The campaign to inoculate the American population against swine flu is getting off to a troubled start. A number of doctors around the country are complaining that they are faced with a shortfall of both H1N1 vaccine as well as seasonal flu shots. And a study from Purdue University estimates that swine flu will infect 63 percent of the population by the end of the year.
"It is a huge hassle because of all the extra communication required and work created by not having publicity and demand matched by supply," Dr. Thomas Schwenk, chair of family medicine at the University of Michigan, tells ABC News. "We are having to make difficult decisions about who gets seasonal flu vaccine because of shortages and will have to do the same thing with H1N1."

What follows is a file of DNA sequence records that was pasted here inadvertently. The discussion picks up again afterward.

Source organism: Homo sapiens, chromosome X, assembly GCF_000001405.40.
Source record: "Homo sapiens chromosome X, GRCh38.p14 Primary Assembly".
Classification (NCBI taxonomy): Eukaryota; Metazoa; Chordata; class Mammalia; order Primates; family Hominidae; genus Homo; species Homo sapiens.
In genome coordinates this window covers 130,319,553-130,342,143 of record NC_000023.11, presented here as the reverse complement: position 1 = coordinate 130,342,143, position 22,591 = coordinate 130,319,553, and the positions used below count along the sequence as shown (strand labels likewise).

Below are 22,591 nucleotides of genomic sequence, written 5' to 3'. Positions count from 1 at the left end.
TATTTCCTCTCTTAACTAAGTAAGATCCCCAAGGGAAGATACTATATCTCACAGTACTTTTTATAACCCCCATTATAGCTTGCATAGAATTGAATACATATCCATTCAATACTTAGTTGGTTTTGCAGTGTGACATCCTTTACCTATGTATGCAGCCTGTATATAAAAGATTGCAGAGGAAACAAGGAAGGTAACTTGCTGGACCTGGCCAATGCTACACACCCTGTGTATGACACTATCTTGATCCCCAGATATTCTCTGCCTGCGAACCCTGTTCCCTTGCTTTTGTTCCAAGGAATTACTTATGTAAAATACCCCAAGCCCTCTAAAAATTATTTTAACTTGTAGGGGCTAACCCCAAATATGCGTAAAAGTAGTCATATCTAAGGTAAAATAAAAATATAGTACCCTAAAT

Health officials originally promised that up to 120 million doses would be ready by mid-October, then dropped that number to 40 million. But less than 13 million doses have arrived for use. And that shortfall put Health and Human Services Secretary Kathleen Sebelius in the hot seat on Capitol Hill yesterday as she was forced to explain what had gone wrong.
Sebelius' bottom line: The U.S. is dependent on too many foreign manufacturers--four of the five companies supplying the U.S. are not U.S.-based--and the big manufacturers are too dependent on the old egg-based production system. She wants to push ahead with cell-based techniques.